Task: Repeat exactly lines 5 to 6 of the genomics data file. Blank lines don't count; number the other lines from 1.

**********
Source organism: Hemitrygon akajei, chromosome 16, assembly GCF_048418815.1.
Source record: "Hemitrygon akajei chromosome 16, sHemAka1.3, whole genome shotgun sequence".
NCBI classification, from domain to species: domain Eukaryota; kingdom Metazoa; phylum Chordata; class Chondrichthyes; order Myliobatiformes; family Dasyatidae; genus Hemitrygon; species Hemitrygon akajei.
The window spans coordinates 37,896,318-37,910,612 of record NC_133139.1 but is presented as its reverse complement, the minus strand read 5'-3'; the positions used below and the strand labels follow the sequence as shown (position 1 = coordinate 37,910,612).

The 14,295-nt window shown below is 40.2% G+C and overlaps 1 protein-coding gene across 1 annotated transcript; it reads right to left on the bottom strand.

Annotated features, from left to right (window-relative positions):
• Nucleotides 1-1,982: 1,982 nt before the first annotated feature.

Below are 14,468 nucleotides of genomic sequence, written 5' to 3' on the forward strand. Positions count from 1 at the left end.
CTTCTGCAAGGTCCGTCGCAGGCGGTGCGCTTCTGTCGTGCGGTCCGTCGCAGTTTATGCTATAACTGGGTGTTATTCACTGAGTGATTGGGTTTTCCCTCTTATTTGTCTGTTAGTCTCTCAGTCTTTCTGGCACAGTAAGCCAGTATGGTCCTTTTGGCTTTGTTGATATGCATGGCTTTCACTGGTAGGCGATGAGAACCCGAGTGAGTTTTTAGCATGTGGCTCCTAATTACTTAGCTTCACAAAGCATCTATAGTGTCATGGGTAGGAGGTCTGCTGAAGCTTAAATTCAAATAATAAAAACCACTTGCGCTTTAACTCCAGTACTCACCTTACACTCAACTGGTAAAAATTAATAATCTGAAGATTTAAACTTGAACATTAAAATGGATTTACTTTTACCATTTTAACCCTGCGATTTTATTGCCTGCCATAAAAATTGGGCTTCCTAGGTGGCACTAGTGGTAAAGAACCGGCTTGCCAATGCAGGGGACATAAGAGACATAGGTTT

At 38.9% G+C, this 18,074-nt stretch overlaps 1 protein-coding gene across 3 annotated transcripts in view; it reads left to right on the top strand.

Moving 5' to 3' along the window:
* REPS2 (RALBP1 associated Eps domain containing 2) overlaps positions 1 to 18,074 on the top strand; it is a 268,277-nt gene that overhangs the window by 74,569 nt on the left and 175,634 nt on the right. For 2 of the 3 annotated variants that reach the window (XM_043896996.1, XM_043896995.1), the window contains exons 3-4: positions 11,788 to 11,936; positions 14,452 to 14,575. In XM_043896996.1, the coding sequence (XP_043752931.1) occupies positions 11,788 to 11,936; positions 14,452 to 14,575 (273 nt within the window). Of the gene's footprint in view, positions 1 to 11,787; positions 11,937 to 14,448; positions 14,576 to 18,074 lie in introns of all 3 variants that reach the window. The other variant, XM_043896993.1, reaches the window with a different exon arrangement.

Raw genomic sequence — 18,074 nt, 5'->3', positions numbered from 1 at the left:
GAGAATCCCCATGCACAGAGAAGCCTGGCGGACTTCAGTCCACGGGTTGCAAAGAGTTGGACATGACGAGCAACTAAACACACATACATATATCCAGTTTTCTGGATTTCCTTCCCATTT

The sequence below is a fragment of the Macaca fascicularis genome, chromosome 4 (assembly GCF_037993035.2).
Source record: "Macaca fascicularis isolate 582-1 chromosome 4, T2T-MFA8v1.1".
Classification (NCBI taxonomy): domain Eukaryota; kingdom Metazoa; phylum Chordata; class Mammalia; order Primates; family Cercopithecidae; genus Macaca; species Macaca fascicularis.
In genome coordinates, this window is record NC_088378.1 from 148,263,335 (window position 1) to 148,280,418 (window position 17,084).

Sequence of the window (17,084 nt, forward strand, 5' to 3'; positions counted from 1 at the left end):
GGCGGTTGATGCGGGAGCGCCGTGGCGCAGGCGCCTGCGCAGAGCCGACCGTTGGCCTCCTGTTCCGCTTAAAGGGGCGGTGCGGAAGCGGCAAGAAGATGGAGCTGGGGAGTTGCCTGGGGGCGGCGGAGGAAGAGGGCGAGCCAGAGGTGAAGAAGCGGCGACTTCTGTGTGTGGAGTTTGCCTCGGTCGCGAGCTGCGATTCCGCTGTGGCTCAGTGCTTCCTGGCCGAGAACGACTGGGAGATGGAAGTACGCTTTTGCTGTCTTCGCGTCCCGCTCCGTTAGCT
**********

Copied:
The 14,295-nt window shown below is 40.2% G+C and overlaps 1 protein-coding gene across 1 annotated transcript; it reads right to left on the bottom strand.

Annotated features, from left to right (window-relative positions):